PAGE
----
The Films of Craig Brewer
The Poor and Hungry
Hustle & Flow (February 24/07)
Anchored by Terrence Howard's jaw-droppingly phenomenal performance, Hustle & Flow comes off as a fiercely original, thoroughly engaging effort that firmly establishes Craig Brewer as a major presence within the filmmaking world. Howard stars as Djay, a sleazy pimp/drug dealer who decides he wants something more for his life and subsequently embarks on a quest to become a rapper (Taryn Manning and Taraji P. Henson costar as helpful whores, while Anthony Anderson and DJ Qualls pop up as Djay's musical collaborators). Brewer has infused Hustle & Flow with a gritty authenticity that quickly proves impossible to resist, and there's little doubt that - if nothing else - the film succeeds solely as a compelling portrait of Memphis' seedy underbelly. Brewer's ability to elicit effective work from even the most minor of cast members is remarkable, as underwhelming actors such as Anderson and Qualls turn in surprisingly convincing performances (there's never any question that Howard owns the movie, however). And viewers with little appreciation for rap music will find it difficult to resist the exhilarating sequences in which Djay and his crew produce songs from the ground-up, with the creation of "It's Hard Out Here for a Pimp" (which deservedly went on to win an Oscar) an obvious highlight. Even the inclusion of a few contrived third-act plot twists can't damper Hustle & Flow's overall effect, and there's certainly no denying the film's status as one of the most ingratiating inspirational tales to come around in a while.
Black Snake Moan
Though saddled with an admittedly risque premise - a retired bluesman (Samuel L. Jackson) chains a young woman (Christina Ricci) to his radiator in an effort to cure her of her "wickedness" - Black Snake Moan quickly reveals itself to be a compelling, surprisingly non-expoitative piece of work that benefits from the uniformly superb performances and writer/director Craig Brewer's distinctive sense of style. As was the case with Hustle & Flow, the filmmaker has done a fantastic job of infusing the movie's small Southern community with a real sense of authenticity - ensuring that even the most periphery of figures receives a healthy dose of character development (ie John Cothran Jr's local preacher and S. Epatha Merkerson's kindly pharmacist). Of course, there's little doubt that the film's success rests entirely on the shoulders of Jackson and Ricci - with the two stars effectively (and seemingly effortlessly) transforming characters that could've come off as one-note into fully-fleshed out creations. And although Black Snake Moan is never quite as engrossing as one might've expected, the movie is consistently entertaining and undoubtedly a fitting follow-up to Hustle & Flow.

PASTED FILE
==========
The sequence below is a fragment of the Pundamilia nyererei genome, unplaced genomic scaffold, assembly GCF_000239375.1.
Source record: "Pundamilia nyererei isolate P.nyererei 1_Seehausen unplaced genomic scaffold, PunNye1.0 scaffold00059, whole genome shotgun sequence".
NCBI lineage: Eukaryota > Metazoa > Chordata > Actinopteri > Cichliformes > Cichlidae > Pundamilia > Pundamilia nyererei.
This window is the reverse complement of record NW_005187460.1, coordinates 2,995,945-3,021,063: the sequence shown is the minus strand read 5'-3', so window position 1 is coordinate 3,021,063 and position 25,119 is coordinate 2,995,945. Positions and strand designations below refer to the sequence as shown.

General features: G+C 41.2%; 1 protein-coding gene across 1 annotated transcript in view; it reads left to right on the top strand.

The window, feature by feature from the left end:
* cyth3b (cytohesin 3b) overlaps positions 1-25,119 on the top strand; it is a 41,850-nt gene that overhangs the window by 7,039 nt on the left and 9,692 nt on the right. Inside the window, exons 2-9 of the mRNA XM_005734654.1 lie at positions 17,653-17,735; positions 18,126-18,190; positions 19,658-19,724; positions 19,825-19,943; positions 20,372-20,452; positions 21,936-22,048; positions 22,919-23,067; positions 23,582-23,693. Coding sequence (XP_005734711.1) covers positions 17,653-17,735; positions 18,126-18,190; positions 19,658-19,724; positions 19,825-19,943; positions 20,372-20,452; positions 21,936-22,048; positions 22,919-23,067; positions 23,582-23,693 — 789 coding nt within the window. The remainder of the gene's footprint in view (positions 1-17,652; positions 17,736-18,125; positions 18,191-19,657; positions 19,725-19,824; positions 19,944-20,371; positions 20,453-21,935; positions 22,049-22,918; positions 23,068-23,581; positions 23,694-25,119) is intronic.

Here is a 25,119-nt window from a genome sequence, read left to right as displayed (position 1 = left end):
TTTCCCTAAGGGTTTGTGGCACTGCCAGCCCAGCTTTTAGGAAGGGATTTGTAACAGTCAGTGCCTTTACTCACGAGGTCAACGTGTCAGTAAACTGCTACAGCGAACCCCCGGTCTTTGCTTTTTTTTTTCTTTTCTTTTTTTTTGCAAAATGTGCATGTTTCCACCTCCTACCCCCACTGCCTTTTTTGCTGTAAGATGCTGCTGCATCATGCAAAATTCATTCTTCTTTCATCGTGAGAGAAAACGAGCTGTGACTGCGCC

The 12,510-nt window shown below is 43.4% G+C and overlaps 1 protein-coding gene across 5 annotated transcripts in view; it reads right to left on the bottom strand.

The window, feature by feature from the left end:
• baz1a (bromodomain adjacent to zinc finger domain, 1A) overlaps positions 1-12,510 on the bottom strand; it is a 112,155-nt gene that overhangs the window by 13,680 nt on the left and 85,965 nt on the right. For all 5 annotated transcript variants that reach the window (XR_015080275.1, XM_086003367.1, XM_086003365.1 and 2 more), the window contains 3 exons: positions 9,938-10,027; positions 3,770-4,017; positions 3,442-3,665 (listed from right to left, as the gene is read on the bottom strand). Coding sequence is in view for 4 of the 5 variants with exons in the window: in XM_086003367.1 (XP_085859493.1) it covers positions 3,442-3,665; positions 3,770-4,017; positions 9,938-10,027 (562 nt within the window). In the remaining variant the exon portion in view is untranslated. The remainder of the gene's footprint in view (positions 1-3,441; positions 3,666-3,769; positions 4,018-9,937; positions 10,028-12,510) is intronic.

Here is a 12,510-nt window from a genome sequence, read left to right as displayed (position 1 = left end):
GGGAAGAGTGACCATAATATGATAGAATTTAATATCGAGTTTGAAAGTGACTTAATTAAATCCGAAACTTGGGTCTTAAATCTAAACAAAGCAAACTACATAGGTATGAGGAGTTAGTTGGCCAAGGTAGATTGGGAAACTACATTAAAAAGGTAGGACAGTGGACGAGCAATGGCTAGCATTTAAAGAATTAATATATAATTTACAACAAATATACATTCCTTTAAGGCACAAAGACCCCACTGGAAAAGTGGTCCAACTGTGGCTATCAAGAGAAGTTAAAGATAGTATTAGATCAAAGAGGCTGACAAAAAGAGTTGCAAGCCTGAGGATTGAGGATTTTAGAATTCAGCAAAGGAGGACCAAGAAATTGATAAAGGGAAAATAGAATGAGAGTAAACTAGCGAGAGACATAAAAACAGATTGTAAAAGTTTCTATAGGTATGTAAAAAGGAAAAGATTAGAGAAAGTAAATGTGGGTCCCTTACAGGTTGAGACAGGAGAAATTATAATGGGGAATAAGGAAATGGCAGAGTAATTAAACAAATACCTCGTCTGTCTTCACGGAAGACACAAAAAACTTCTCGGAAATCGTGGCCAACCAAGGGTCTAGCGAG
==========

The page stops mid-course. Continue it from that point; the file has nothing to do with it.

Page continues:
Directed by Craig Brewer, Footloose follows rebellious city kid Ren MacCormack (Kenny Wormald) as he arrives in a small Midwestern town and immediately begins shaking things up - with Ren's ongoing efforts at overturning a ban on public dancing bringing him closer to the town minister's (Dennis Quaid's Shaw Moore) fetching daughter (Julianne Hough's Ariel). Filmmaker Brewer, working from a script cowritten with Dean Pitchford, does a superb job of immediately getting the proceedings off on the right foot, as the film opens with an upbeat, spirited sequence that both establishes the storyline and pays homage to the original film. From there, Footloose unfolds in a manner that will certainly seem familiar to viewers familiar with its predecessor - as Brewer and Pitchford replicate many of the beats and plot twists contained within the 1984 Kevin Bacon starrer. There's little doubt that Footloose benefits substantially from the ongoing emphasis on musical and dance numbers of an irresistibly energetic nature, with the film's affable vibe perpetuated by the unexpectedly charismatic work from both Wormald and Hough (and it doesn't hurt, either, that the pair share a great deal of palpable chemistry together). It's only as the movie charges into its uneven midsection that one's interest begins to wane, as the simple narrative is increasingly bogged down with interludes of a decidedly needless variety (eg the bus race) - with the film's overlength ultimately preventing it from becoming the propulsive piece of work Brewer has clearly intended. Footloose ultimately does recover in its final half hour, though, as Brewer offers up a handful of genuinely engrossing moments (eg Ren's impassioned speech) in the buildup to the expectedly vivacious finale - which effectively cements the movie's place as an uneven yet sporadically enthralling modern remake.